Advanced search
Start date

New concepts for the fundamental role of LSD1 gene in cardiovascular and renal effects associated to salt dietary

Grant number: 16/14696-5
Support Opportunities:Scholarships in Brazil - Post-Doctoral
Effective date (Start): January 01, 2017
Effective date (End): April 30, 2020
Field of knowledge:Health Sciences - Medicine - Medical Clinics
Acordo de Cooperação: Coordination of Improvement of Higher Education Personnel (CAPES)
Principal Investigator:Joel Claudio Heimann
Grantee:Isis Akemi Katayama
Host Institution: Faculdade de Medicina (FM). Universidade de São Paulo (USP). São Paulo , SP, Brazil


Hypertension (HTN) is a well known risk factor for the development of cardiovascular and renal (CVR) diseases. The collaborating group recently proposed a novel contributor to the etiology of HTN mediated by salt: Lysine Specific Demethylase 1 (LSD1). The candidate worked with this group and demonstrated that in mice, the deficiency of LSD1 accelerates the increase of blood pressure (BP) levels and the development of microalbuminuria compared to the wild type (WT) animals. Interestingly, in the WT animals, the salt restriction prevented the cardiovascular effects observed in the group that was feed with a high salt diet (HSD), but the LSD1 heterozygous group (Het) this salt restriction diet was able only to blunt and delay the increase on BP. Furthermore, only the WT animals that receive salt restriction presented a normal renal resistance index and glomerular volume. There was no difference in the plasmatic aldosterone and in the plasma renin activity. This previous longitudinal study brings new and important concepts, however the mechanisms behind these phenotype need to be elucidated. The aim of the study is investigate the mechanisms involved on this genotype, which could explain the the early increased on BP and the microalbuminuria compared to the WT animals. The findings in mice of this group will support the animal and humans findings of the collaborator group, empowering the translational research. Thus, the LSD1 deficiency in mice and potentially in humans could be a biomarker of increase on BP and microalbuminuria development independent of the diet and the early adulthood could be an opportune time to initiate preventive measures to reduce future organ-target damage. Specifically, were used WT and LSD1 het male mice fed with high salt diet (1.6% sodium), normal salt diet (0.26% sodium) and low salt diet (0.03% sodium) for 12 monthsand the methods that will be use are: histology analyses of the renal tissue, ED-1, Angiotensin II and PCNA quantification (immunohistochemistry), evaluation of AT1 and AT2 receptors and gene and/or protein expressions of AT1, AT2 and MR receptors and CD68, MCP1, klotho, CaSR, FGF23, Sirt1 and LSD1 (AU)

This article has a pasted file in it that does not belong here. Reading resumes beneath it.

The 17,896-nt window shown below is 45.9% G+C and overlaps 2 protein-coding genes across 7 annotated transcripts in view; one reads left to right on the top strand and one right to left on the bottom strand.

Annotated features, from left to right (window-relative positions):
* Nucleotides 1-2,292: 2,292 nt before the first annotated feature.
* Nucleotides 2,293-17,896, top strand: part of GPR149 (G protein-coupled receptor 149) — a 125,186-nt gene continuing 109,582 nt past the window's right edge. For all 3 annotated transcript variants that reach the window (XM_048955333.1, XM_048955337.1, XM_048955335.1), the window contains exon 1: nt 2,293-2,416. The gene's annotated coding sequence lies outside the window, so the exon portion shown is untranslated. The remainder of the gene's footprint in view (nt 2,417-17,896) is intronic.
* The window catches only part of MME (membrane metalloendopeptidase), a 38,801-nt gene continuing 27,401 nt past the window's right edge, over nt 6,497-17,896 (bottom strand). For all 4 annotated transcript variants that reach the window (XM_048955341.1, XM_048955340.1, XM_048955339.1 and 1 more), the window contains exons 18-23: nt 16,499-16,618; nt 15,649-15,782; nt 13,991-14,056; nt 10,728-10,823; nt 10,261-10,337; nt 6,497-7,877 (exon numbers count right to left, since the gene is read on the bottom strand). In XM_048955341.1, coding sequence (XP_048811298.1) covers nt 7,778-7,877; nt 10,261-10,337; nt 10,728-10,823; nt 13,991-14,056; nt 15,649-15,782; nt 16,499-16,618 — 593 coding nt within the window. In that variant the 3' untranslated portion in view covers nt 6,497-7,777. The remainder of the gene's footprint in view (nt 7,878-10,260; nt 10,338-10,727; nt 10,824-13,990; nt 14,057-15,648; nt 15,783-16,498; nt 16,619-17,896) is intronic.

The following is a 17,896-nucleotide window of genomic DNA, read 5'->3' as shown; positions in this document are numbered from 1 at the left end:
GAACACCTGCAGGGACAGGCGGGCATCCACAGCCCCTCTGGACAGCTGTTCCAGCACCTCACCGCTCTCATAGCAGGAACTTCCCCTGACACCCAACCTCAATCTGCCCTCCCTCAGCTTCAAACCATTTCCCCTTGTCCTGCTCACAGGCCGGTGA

News published in Agência FAPESP Newsletter about the scholarship:
Articles published in other media outlets (0 total):
More itemsLess items

Scientific publications
(References retrieved automatically from Web of Science and SciELO through information on FAPESP grants and their corresponding numbers as mentioned in the publications by the authors)
KATAYAMA, ISIS AKEMI; HUANG, YUEFEI; GARZA, AMANDA E.; BROOKS, DANIELLE L.; WILLIAMS, JONATHAN S.; NASCIMENTO, MARIANA M.; HEIMANN, JOEL C.; POJOGA, LUMINITA H.. Longitudinal changes in blood pressure are preceded by changes in albuminuria and accelerated by increasing dietary sodium intake. Experimental Gerontology, v. 173, p. 10-pg., . (16/14696-5)

Please report errors in scientific publications list by writing to: